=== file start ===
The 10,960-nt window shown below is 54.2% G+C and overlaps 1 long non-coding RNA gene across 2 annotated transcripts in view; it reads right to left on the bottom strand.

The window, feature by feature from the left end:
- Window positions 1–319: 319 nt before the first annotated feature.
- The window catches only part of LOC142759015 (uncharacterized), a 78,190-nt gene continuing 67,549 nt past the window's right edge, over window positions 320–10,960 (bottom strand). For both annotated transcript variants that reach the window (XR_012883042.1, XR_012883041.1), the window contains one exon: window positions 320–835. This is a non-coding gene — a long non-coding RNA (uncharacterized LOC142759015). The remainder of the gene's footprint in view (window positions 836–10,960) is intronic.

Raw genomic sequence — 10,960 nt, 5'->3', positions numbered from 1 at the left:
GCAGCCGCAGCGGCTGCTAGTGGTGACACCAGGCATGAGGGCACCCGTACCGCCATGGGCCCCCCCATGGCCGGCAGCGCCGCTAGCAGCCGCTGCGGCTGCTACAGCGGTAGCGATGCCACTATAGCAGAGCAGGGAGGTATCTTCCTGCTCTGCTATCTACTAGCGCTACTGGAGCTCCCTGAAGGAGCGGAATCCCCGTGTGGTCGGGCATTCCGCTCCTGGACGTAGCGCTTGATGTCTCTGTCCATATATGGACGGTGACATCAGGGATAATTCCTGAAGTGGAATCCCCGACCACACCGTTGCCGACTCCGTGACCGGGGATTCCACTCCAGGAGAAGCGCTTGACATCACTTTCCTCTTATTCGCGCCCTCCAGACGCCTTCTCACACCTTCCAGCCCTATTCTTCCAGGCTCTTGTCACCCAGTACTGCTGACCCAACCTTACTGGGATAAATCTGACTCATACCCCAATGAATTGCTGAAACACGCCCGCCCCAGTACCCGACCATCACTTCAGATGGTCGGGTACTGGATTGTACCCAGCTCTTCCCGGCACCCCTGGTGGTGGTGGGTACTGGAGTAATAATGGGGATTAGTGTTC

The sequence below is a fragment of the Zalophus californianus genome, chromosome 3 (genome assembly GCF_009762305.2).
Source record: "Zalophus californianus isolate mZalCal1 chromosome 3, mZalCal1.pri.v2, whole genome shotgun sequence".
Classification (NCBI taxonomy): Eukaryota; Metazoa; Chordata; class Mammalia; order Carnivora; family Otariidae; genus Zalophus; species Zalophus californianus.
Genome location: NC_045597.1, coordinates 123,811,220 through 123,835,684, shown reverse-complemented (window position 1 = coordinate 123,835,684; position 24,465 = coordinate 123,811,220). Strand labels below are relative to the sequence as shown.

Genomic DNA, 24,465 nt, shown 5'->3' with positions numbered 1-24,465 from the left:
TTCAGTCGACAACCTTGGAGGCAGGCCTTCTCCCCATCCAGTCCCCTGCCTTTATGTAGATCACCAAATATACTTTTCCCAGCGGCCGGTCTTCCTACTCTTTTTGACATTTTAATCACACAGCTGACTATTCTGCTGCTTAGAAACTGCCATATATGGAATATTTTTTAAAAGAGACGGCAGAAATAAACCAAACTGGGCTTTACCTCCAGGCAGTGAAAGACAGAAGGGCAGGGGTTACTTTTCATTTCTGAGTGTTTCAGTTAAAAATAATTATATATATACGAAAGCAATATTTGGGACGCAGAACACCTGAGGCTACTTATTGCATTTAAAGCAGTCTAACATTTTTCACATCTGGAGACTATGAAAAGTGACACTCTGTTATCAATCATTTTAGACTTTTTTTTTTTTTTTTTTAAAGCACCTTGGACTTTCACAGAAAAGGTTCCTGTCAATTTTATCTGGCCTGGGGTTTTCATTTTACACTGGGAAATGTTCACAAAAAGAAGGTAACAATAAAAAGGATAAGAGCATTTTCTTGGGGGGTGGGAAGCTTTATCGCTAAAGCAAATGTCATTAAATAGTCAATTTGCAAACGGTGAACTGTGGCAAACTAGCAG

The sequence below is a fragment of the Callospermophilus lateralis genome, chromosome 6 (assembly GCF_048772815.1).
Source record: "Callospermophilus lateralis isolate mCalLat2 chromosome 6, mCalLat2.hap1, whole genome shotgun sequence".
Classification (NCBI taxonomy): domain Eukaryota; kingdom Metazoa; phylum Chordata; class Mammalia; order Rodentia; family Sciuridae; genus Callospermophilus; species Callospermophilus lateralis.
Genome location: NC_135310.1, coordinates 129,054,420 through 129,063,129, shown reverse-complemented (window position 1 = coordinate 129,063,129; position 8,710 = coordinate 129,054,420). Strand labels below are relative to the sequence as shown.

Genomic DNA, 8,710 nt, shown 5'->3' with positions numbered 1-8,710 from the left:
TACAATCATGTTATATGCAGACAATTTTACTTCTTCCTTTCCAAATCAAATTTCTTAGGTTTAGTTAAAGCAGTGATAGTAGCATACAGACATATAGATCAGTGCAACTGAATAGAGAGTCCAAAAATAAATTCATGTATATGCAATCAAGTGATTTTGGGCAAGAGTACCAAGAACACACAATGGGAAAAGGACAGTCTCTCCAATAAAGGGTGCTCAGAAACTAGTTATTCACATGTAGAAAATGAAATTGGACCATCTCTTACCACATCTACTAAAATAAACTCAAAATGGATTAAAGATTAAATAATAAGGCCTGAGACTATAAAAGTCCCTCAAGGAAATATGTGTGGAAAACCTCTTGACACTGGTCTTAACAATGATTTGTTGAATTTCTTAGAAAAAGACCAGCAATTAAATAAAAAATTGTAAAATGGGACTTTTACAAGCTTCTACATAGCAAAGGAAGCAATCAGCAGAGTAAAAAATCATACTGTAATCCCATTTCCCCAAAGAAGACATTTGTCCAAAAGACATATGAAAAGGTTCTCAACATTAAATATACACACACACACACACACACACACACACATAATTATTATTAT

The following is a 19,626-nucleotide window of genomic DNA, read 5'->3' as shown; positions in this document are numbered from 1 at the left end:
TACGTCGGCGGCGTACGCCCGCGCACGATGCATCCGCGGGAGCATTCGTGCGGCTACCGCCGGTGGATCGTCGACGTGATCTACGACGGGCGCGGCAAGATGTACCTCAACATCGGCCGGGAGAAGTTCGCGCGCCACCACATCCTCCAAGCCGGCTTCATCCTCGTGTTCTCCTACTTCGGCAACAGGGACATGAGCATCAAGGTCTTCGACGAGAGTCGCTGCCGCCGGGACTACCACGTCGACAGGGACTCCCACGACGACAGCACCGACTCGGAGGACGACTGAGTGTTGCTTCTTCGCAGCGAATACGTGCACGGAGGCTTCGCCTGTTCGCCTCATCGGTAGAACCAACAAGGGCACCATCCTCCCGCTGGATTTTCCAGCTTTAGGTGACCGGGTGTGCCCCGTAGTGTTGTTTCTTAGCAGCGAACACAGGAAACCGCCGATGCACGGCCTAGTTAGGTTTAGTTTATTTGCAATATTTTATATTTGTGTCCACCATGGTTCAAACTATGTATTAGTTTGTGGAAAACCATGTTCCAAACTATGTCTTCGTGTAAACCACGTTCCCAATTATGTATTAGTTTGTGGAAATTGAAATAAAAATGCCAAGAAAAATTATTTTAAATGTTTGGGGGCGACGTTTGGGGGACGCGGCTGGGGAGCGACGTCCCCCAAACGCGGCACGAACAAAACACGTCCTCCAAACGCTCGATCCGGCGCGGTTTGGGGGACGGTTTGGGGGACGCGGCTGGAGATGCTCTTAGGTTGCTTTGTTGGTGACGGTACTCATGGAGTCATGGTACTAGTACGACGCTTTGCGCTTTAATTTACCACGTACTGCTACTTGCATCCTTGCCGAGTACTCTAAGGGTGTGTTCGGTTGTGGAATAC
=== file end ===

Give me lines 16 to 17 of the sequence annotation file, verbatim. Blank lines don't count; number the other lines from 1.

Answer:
Genome location: NC_135310.1, coordinates 129,054,420 through 129,063,129, shown reverse-complemented (window position 1 = coordinate 129,063,129; position 8,710 = coordinate 129,054,420). Strand labels below are relative to the sequence as shown.

Genomic DNA, 8,710 nt, shown 5'->3' with positions numbered 1-8,710 from the left: